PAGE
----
Hoarding Disorder Insights

And TWO Things Never to Say or Do to Someone with Hoarding Disorder

As a professional organizer, I have worked with people suffering from hoarding disorder and would like to share my hoarding disorder insights and a couple things to avoid. I hope they motivate you to seek help for yourself or your loved one. Hoarding disorder (HD) requires psychiatric care. This level of care is far beyond what professional organizers like myself can offer. Consequently, cleaning out a home, at best, buys time when facing authorities and, at worst, sets back recovery by pushing the individual deeper into dysfunction. Hoarding disorder may create an unsafe living situation that could become life-threatening. That’s why it is critically important to seek help. If you or a loved one is dealing with hoarding disorder, please read through my hoarding disorder insights and PLEASE seek professional help immediately.  

This website is for informational purposes only. I do not intend for the material on this site to be a substitute for professional medical advice, diagnosis, or treatment. Always seek the advice of your physician or other qualified health care provider regarding treatment. Above all, never disregard professional medical advice or delay seeking it because of something you have read on this website.

1 – Hoarding disorder was officially recognized in 2012

In 2012 the American Psychiatric Association officially recognized hoarding disorder as a mental disorder separate from obsessive-compulsive disorder (OCD) when they released version five of the Diagnostic and Statistical Manual of Mental Disorders (DSM-V). Most hoarders (up to 80%) do not meet the diagnostic criteria for OCD and do not have clinically significant OCD symptoms. Clinicians and patients met hoarding disorder’s inclusion in the DSM with tremendous support, partly because evidence-based treatments for OCD are less effective for hoarding.

2 – There are specific criteria to support the diagnosis of hoarding disorder

The DSM-V indicates the presence of the below criteria for proper diagnosis: 

  1. Persistent difficulty discarding possessions regardless of value.
  2. This difficulty is due to a perceived need to save the items and to the distress associated with discarding them.
  3. The accumulated possessions congest or clutter active living areas so that they can no longer be utilized for their intended purpose. If living areas are uncluttered, it is only because of the interventions of third parties.
  4. The person suffers significant distress and impairment around daily functions (which may be perceived or not) as a result of their hoarding behavior.
  5. The hoarding is not attributable to another medical condition or psychological disorder.

If the above conditions are met: 

  • Specify if difficulty discarding possessions is accompanied by excessive acquisition of items that are not needed or for which there is no available space. (Approximately 80 to 90 percent of individuals with hoarding disorder display this trait.)
  • Specify the person’s level of insight – With good/fair insight: Sees and accepts the situation as problematic. With poor insight: Mostly convinced their beliefs and behaviors are not problematic. With absent insight/delusional beliefs: Completely convinced behaviors are not problematic. 
3 – Insight into their condition is critical to their recovery

The level of insight into their condition is critical to their recovery. A good first-line intervention from a loved one is to raise awareness and understanding of the disorder and to express genuine concern. Have compassionate, non-judgmental conversations about hoarding and express your honest concern for their safety. Any movement towards good or fair insight is progress. Notice and comment on their strengths/progress. The majority of people with HD only enter treatment because of external forces. Studies indicate only 3% of those seeking treatment are self-referred. Additional studies have shown individuals dropping out of treatment had significantly higher baseline levels of denial about their behaviors being problematic.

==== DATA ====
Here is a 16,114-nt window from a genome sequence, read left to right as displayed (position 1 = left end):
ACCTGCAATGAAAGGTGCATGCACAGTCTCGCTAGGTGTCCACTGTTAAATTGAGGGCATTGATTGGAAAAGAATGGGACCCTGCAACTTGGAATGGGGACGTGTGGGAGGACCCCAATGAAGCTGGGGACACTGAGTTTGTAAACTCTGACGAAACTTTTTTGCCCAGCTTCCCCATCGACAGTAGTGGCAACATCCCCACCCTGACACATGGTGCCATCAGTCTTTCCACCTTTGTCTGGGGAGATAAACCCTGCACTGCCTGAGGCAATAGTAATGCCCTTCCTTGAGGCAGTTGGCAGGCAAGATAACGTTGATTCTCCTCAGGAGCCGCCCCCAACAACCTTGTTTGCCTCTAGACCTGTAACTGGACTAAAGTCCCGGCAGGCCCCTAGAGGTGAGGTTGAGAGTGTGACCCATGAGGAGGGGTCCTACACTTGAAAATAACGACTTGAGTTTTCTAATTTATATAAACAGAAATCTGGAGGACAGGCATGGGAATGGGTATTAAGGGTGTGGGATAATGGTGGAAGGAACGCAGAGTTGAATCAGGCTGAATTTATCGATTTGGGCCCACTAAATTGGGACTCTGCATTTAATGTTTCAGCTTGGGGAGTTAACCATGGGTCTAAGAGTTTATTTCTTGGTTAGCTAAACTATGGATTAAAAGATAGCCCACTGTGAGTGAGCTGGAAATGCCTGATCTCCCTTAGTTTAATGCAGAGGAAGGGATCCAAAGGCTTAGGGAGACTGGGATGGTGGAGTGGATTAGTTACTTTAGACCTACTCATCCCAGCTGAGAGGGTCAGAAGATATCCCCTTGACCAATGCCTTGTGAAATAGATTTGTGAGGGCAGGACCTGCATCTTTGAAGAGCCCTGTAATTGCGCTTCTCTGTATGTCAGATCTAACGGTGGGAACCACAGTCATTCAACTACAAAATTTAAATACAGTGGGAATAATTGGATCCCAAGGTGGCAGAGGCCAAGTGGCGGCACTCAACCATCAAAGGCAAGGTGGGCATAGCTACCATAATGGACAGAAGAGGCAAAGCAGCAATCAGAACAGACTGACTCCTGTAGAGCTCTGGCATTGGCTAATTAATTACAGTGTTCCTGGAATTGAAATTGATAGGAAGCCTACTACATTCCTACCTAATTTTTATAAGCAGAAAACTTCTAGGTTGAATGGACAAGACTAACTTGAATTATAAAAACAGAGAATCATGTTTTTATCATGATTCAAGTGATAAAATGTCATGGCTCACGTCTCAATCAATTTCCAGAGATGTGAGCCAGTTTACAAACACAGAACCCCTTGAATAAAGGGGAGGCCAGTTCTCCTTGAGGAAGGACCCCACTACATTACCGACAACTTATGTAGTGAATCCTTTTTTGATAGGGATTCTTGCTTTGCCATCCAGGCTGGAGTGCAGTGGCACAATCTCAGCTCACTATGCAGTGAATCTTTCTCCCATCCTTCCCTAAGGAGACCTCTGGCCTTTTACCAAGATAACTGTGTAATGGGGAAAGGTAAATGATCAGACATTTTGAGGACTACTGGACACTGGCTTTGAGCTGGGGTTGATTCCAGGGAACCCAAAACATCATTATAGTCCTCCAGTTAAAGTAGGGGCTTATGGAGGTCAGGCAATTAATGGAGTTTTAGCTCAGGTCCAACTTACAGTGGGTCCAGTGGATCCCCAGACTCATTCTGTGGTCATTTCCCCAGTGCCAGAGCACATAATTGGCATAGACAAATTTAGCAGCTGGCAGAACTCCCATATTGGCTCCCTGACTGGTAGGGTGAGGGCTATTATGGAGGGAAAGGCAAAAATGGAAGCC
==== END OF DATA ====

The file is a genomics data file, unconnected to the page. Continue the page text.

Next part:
4 – Understanding associated factors can help you find compassion and patience

People with HD have difficulty with the following cognitive functions. This understanding fosters better communication and patience when working to reduce their possessions. Helping them understand that these limitations are not their fault and are part of this condition may raise their insight. The challenges belong to the disorder, not to the individual. I recommend you never directly call someone a hoarder. Instead, say they suffer from hoarding disorder. Establish a clear line between them and their condition.

Associated factors:

  • Indecision – Not knowing how to decide what to keep or discard significantly slows decision making and leads to decision avoidance.
  • Perfectionism – The need to make only the right decisions about their belongings leads to decision avoidance.
  • Procrastination – The uncomfortable distress and anxiety involved with making decisions can lead to decision avoidance.
  • Executive functioning – Difficulty planning and organizing tasks hinders the decision process.
  • Distractibility – Difficulty focusing on a goal or specific steps hinders the decision process.
5 – Standardized assessments are available to measure the severity and impact of hoarding disorder

The International OCD Foundation offers three rating scales that help track the progression of hoarding disorder; however, treatment remains problematic. The files are available for download at the bottom of this post.

  • Saving Inventory Scale Revised (SIR) – A 23-item questionnaire designed to measure three features of hoarding (excessive acquisition, difficulty discarding, and clutter.) The authors included scoring instructions and a table that rates the significance of the hoarding problem.
  • Hoarding Rating Scale (HRS) – A 5-item tool that includes questions about clutter, difficulty discarding, excessive acquisition, and the resulting distress and impairment. Initial studies suggest that a score of 14 or higher on the HRS indicates a probable hoarding problem.